Have you heard of the “maker movement”? Ever wonder what a MakerSpace is? Do you think you qualify as a maker?
The concept of makerspaces has been growing in popularity, both in communities and within the education sphere in the last several years. There are several terms that you might hear associated with this movement.
- Problem Solving
- Doing Good
But the point of the maker movement is really to empower everyday people – kids and adults – to do something. Perhaps that means designing and coding a program, solving a problem by building a better object, welding a new toy, helping the planet by recycling materials, designing a prosthetic and printing it on a 3D printer, painting a new picture, sewing a new item of clothing, or cooking a new meal.
The possibilities are endless if you have the tools you need to build. Most of us are makers every day when we problem solve our way through life. But with spaces designed to provide access to tools, there is an increased opportunity to take our dreams and ideas and turn them into reality. Of course failure will definitely be part of the journey at times, but don’t we often learn much more from our failures than from our successes?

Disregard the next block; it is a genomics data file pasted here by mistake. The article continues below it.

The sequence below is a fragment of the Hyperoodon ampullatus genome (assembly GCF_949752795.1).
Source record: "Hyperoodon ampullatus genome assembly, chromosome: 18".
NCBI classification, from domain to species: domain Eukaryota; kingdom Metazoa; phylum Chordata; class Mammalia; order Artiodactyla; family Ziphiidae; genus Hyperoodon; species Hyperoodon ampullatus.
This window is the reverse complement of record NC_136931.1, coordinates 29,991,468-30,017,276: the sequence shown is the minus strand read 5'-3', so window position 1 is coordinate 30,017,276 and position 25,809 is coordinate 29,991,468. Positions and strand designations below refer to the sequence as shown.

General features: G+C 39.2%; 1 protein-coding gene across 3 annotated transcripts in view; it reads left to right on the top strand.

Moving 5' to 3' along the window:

Recently I was able to visit a Lexington MakerSpace – Kre8Now Makerspace. At their location on Simpson Ave they provide access to a wide variety of tools and resources as well as space to work. I saw lots of cools projects in progress, such as the prosthetic arm prototype (pictured below) being made from a 3D printer for a young man who has outgrown his existing prosthetic but can’t afford a new one.
But what was really cool about our visit was that I was looking at their space from the lens of a parent and an educator. We have several schools considering creating their own version of a MakerSpace. And while they may vary widely in the types and complexity of tools they offer, what is more important is that they are embracing the idea that our students need an opportunity, as well as guidance and encouragement, to build, create, problem solve and dream.
I know for many the maker movement is a new concept. But I would encourage you to watch the video linked below and start thinking about how you can promote a maker mentality in your classroom – even if you don’t have all kinds of fancy tools. Kids need to be encouraged to think, dream, and build. And if we don’t teach our kids how, then who is?
Why Make? To Learn Through Doing – https://youtu.be/Bl8J18ZeYz8